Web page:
Hudson -- Who painted the graffiti spanning the Norfolk Southern Railroad bridge which crosses over West Streetsboro Street is unknown.
What is known are the colorful reactions being voiced by readers about the "Seniors 2014" which recently appeared on the bridge.
The damage could soon be painted over, according to City Communications Manager Jody Roberts. The city has contacted railroad officials to see if they want Hudson to take care of the graffiti.
"We contacted the railroad, they responded," Roberts said April 7. "Now we must submit paper work and pay fees to get permission to go onto their property. We also will need to schedule it based on the railroad schedule."
The railroad could "waive the fees," Roberts said.
"We are working through that now," Roberts added. "We also will need to get quotes from contractors to bid out the job, etc. This will not happen overnight."
Readers have called the Hudson Hub-Times, submitted letters to the editor and posted a variety of comments on the newspaper's Facebook page.
Linda Terry Johnson posted on the Hub's Facebook page April 2 that there was already graffiti on the bridge, before the latest incident of vandalism.
"We have good kids in this town... let them have their fun with this one little spot," Johnson posted.
Susan Day Kachele did not agree.
"I wish people would think more about how they got up there, you can't always hear a train, you may think you'd hear steel upon steel or a horn if there is a live crossing nearby but ask those that have been hit and survived if any," Kachele posted on the Hub's Facebook page April 2. "The railroad workers hearts drop every time they see anyone near or on those tracks, think about them, they can't stop on a dime, though they wish they could have for the rest of their lives when they were the ones having to go back and praying for life as they walked back on those tracks after getting the train stopped."
Kachele added, "It's also against the law to be on railroad property."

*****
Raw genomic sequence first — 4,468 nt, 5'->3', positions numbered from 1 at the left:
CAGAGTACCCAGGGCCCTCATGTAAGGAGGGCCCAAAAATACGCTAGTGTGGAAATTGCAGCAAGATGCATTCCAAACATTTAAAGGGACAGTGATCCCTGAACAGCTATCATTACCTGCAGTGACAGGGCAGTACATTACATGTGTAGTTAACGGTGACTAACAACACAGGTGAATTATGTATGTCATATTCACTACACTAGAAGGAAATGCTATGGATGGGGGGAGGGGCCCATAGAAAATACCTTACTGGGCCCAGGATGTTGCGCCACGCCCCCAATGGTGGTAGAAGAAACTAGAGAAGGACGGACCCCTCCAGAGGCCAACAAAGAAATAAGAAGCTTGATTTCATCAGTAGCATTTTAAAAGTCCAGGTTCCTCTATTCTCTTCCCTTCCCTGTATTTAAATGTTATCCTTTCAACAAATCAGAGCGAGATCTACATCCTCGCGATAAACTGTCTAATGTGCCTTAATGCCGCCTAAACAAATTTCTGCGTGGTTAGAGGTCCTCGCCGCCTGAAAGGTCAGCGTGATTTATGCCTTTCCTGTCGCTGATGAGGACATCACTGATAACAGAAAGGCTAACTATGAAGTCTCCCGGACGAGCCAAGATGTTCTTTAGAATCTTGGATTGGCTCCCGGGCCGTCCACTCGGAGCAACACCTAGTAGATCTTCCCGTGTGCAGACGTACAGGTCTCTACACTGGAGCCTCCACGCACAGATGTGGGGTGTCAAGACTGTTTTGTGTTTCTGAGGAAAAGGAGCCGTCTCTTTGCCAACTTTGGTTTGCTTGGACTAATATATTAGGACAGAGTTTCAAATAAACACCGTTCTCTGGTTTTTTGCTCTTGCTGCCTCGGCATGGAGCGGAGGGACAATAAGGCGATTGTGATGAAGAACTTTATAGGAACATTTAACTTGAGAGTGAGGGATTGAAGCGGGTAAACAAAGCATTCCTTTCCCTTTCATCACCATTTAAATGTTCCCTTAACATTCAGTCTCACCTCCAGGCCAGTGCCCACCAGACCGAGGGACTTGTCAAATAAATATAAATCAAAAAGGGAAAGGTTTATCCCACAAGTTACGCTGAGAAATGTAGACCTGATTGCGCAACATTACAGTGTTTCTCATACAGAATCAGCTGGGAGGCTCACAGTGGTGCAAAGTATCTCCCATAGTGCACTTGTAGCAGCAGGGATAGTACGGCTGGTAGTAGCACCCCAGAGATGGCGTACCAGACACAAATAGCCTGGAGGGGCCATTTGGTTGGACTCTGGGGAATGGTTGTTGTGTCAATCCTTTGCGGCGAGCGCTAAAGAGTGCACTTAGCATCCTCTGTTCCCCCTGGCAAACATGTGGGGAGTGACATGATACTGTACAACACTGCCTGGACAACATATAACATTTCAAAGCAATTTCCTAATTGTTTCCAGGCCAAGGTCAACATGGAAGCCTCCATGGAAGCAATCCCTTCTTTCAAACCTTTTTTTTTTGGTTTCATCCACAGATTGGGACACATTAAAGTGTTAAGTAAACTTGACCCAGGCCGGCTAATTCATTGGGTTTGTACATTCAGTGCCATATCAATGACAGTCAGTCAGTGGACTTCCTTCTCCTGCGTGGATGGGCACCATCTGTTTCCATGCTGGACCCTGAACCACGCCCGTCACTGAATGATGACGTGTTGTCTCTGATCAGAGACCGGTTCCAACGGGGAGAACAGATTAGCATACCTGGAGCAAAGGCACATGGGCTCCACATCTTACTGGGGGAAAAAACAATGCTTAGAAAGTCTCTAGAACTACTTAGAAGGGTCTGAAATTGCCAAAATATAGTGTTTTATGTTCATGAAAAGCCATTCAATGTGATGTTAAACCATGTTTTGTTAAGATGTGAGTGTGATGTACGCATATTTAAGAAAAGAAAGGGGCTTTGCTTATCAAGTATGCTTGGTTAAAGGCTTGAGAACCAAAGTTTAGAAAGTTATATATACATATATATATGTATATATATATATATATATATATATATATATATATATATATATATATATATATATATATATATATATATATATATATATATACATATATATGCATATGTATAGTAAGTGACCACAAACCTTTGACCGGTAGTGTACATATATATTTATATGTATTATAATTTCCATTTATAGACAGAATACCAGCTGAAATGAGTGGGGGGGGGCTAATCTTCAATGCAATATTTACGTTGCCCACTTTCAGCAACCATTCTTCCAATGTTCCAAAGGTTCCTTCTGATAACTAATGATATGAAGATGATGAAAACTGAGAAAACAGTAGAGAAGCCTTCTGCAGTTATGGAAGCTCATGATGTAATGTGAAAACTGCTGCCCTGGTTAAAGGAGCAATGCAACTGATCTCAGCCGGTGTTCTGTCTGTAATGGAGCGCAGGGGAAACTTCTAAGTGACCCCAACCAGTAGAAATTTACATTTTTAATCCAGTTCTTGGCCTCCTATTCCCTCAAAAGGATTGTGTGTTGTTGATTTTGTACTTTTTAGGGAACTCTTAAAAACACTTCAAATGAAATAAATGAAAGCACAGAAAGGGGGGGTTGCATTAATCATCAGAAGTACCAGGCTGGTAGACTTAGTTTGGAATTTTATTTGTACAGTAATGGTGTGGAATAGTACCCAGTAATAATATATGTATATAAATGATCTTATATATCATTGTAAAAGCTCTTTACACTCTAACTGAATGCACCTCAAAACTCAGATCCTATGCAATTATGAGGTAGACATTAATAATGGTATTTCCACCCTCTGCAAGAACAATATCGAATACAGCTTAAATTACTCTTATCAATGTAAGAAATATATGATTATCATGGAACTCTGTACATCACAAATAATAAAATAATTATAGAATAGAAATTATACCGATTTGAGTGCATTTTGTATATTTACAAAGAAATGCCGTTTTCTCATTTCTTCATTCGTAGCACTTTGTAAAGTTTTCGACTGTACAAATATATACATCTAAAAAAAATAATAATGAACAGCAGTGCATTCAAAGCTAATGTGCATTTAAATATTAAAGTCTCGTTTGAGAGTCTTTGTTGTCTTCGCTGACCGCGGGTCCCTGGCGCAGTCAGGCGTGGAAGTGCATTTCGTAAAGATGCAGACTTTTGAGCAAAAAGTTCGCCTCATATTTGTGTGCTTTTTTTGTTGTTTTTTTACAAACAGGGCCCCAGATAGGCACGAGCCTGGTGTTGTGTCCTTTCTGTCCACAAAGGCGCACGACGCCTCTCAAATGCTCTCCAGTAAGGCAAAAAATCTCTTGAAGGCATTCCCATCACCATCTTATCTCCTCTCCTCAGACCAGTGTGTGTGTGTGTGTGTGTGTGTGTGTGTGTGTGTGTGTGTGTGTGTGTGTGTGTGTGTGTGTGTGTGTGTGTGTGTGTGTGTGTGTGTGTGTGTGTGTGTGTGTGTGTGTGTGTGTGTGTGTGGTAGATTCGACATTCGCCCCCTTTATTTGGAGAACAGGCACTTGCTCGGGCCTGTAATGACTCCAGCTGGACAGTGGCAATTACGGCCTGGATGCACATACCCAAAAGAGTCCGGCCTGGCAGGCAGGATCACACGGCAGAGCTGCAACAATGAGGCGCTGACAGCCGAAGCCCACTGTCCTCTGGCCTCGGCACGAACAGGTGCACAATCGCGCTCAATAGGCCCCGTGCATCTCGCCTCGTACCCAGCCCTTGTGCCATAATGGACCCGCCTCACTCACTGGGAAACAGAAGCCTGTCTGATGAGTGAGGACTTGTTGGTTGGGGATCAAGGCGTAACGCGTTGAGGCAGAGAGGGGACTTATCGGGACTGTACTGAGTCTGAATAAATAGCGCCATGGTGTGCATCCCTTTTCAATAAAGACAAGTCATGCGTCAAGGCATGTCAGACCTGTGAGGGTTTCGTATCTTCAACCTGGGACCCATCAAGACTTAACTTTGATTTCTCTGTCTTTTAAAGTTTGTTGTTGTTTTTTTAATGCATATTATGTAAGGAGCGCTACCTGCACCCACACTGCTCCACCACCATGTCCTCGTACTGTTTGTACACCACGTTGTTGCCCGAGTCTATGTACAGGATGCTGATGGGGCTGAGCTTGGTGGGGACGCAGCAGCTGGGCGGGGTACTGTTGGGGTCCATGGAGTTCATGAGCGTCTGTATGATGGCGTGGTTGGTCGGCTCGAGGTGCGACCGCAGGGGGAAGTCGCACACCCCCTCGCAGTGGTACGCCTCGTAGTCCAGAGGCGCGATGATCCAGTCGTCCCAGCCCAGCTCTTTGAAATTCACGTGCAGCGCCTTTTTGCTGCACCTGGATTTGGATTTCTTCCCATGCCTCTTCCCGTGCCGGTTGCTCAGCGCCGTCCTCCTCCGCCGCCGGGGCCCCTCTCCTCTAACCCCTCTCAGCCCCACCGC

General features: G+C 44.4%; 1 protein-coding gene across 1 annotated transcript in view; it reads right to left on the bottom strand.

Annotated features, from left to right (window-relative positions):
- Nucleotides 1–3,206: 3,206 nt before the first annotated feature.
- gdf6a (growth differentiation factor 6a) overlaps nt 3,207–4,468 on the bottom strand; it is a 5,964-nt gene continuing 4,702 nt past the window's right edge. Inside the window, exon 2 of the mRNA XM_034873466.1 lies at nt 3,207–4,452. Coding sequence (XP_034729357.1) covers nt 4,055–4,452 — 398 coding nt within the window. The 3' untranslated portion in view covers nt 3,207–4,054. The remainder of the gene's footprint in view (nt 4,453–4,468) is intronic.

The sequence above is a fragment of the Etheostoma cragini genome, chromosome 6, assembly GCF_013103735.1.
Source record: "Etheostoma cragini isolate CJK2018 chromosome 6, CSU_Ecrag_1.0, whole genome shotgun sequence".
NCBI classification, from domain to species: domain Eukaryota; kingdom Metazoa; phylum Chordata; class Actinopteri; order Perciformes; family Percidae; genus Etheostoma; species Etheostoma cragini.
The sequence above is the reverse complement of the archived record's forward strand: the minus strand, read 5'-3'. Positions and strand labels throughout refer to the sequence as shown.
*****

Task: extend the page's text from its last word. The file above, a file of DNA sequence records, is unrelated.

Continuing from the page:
Jennifer Stright posted April 2 that she understood Kachele's point, buy added, "this has been going on for generations."
"I don't see why this is an issue at all," Stright added. "It's all about pride. I remember decorating the town when I was a senior. No vandalism, all fun."
In an April 3 posting, Beth Smith called the work "one glaring graffiti." However, Smith also called it "an American tradition."
"Let's be a little more understanding about it," Smith wrte. "Kids will be kids, and this is a truly harmless prank."
The bridge feedback began after a March 23 letter to the editor from David Kindt.
"Although not totally surprised, I am once again appalled that our city has been desecrated by immature vandals," Kindt wrote.
Kindt called the graffiti a "disgrace" and added that the seniors who allegedly painted the bridge "most likely never confess their deed and their enabling parents will undoubtedly never be held financially responsible."
Kindt asked "Who will take charge and paint over this orange mess which now adds an inner-city, urban looking blight to the central downtown area in our upscale community?"
Kindt suggested sending "Hudson High School an invoice for labor and materials."
An April 2 letter to the editor from Marty Boise asked "If David Kindt is so concerned about the graffiti on the railroad overpass on state Route 303, why doesn't he take his civic pride and paint it?"
Boise called the bridge painting "a tradition that our family has seen in the over 40 years we have been in Hudson."
"It actually makes me smile and marvel at the passage of time every year when I see the new class has left a harmless mark on the bridge," Boise wrote.
In an April 2 letter to the editor, Sarah Adams called the graffiti "an act of mischief without the consequences of other more serious behaviors, such as texting and driving or drug addiction, which cost families so much agony and taxpayers a lot more than paint."
Adams suggested the graffiti was "probably not meant to be an act of ingratitude to Hudson residents but more a declaration of triumph."
To comment, send a letter to email@example.com, or visit the Hudson Hub-Times Facebook page.